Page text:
Obama presses 11 Republican senators to revive support for immigration reform

By Michael W. Savage
Washington Post Staff Writer
Friday, July 2, 2010; A02

President Obama piled new pressure on Republicans on Thursday to support moves to fix an immigration system he said has become "broken and dangerous," but key GOP senators showed little sign of being ready to cooperate.

In his first presidential speech dedicated to the divisive issue, Obama made the case for comprehensive immigration reform that would see undocumented migrants given a pathway to citizenship and further measures put in place to secure the southwestern border.

But he also turned a spotlight on 11 Republican senators who had backed reform attempts in 2006, arguing that progress is being "held hostage" by "political posturing, special-interest wrangling and . . . the pervasive sentiment in Washington that tackling such a thorny and emotional issue is inherently bad politics."

"I'm ready to move, the majority of Democrats are ready to move, and I believe the majority of Americans are ready to move," Obama said in the half-hour speech at American University. "But the fact is that without bipartisan support, as we had just a few years ago, we cannot solve this problem."

Some of the 11 senators whose support is critical to his plans signaled Thursday that they are not ready to back reform this time around. They also denied that they had changed their positions for political reasons.

Laena Fallon, a spokeswoman for Sen. Judd Gregg (N.H.), said the senator is interested in fixing the immigration system. But she added that he had made it clear he "does not support any initiative promoting comprehensive reform until the president and this administration get serious about controlling our borders."

Andy Fisher, a spokesman for Sen. Richard G. Lugar (Ind.), said the senator thinks it is simply the wrong moment for reform. "There really is not the political landscape to proceed with it at this time," he said.

Other minor legislation, designed to legalize those who came to the United States as children and then enrolled in U.S. colleges, "could potentially be doable this year," the spokesman said.

Sen. Robert F. Bennett (Utah) also said further border enforcement had to come first. "The president needs to work with Congress on a step-by-step approach, focusing first on securing our borders and then establishing a temporary worker program," he said.

Other Republicans sympathetic to the cause now have other priorities. Sen. John McCain, a past supporter, faces a tough battle in his Arizona primary. Sen. Lindsey O. Graham (S.C.), who had been working with Democrats on a draft reform bill earlier in the year, has now said that Congress should prioritize other issues such as Wall Street reform.

The president did not outline any details for reform or set a timetable for a reform bill, to the disappointment of those pushing him to fulfill his election pledge to take up the issue early in his first term.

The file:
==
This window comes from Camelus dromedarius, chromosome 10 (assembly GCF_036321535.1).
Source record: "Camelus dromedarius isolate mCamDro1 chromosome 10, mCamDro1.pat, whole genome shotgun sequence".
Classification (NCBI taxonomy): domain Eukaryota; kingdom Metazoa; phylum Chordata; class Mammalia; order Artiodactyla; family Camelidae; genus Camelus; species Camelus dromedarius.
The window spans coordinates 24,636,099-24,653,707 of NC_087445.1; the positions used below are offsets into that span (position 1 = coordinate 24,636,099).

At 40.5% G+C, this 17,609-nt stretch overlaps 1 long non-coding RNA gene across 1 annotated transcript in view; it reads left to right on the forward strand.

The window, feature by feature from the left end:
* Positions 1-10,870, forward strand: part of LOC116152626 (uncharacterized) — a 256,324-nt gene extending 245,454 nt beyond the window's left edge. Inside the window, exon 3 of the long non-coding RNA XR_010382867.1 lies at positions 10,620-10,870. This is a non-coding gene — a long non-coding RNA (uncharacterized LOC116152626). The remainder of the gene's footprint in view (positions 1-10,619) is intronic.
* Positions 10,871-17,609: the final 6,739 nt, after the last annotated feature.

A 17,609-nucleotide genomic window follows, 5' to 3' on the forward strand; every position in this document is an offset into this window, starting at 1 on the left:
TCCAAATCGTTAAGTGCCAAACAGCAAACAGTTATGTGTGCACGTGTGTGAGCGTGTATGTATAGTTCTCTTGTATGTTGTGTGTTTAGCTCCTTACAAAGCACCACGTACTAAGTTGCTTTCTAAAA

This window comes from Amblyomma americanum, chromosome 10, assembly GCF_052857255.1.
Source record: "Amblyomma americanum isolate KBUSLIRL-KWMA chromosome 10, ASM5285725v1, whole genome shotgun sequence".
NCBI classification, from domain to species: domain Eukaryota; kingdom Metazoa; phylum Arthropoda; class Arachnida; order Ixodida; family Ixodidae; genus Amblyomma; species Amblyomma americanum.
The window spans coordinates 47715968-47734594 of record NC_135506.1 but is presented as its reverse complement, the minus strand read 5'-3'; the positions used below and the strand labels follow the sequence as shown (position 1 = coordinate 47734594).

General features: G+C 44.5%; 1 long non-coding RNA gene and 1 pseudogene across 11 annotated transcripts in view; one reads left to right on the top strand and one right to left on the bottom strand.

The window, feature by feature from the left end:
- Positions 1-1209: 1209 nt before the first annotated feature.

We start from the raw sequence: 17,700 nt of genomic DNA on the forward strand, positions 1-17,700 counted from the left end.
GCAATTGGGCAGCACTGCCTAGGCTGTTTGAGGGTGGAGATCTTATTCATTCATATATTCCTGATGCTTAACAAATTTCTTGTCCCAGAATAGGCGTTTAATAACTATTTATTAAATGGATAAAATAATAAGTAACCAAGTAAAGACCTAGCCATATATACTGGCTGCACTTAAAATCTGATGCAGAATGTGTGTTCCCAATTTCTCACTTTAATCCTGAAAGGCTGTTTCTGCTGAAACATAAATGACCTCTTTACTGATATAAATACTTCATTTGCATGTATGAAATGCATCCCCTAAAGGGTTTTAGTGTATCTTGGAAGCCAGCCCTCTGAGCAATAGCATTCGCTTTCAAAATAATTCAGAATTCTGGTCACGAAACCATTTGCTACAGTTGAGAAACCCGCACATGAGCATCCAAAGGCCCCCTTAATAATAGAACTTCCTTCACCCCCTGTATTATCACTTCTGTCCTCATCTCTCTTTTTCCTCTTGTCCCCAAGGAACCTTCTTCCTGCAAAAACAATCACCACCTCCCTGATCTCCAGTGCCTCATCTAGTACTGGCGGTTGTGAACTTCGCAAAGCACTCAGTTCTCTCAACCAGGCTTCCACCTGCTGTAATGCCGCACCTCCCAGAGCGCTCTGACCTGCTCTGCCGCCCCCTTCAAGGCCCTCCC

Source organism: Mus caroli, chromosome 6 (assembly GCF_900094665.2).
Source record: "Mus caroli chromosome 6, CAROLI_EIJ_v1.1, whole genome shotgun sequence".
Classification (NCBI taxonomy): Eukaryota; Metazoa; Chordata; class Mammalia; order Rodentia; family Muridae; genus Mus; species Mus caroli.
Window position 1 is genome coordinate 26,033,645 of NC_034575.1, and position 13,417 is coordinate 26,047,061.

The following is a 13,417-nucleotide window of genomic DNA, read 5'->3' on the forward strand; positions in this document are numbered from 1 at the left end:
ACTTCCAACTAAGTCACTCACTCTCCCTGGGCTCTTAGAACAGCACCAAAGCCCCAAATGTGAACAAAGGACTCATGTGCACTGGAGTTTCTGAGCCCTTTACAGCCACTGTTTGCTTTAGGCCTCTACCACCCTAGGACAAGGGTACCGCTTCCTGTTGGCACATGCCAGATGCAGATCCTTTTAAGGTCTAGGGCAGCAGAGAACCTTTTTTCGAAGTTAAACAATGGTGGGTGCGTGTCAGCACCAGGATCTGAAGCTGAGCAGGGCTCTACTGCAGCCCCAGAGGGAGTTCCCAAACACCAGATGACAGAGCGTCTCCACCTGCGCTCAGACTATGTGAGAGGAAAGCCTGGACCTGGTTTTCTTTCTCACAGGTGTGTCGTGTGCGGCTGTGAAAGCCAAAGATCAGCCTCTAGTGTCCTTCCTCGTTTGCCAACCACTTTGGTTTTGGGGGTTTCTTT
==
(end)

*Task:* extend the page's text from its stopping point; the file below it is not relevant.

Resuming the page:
Obama said that "years of patchwork fixes" had led to an immigration system that was creaking, adding that Arizona's new law clamping down on illegal immigration stemmed from the impasse in Congress. But he criticized the law, which gives officers more power to check the status of those suspected of entering the country illegally, as "ill-conceived."

A slim majority of Americans support the Arizona law, according to a Washington Post-ABC poll, but a similar number also still back a program giving those here illegally the right to earn legal documentation.

"The process of who is and who isn't allowed to enter this country and on what terms has always been contentious, and that remains true," Obama told an audience of 250, including lawmakers and reform advocates.

Although Obama said amnesty would be "unwise and unfair," he also said apprehending all undocumented migrants would be impossible in practice. He argued that the border is more secure than at any time in the past 20 years and that reform is needed in other areas now.

"We can create a pathway for legal status that is fair, reflective of our values, and works," he said. "The question now is whether we will have the courage and political will."

Few in Congress see any chance of a bill making headway in an election year. A White House operation has been underway over the past few months to put the ball firmly in the Republicans' court. In April, Obama called sympathetic Republican senators to see whether a deal could be reached. He also spoke at their caucus lunch recently in a bid to round up support.

Obama has also attempted to show a renewed zeal for reform. He met with advocates Monday to talk about his commitment to the issue. In an hour-long meeting Tuesday, the president and a group of Hispanic members of Congress discussed how to proceed.

Hispanics could play an important part in the Democrats' fortunes in the midterm elections. Two-thirds of Hispanic voters backed Obama in 2008.

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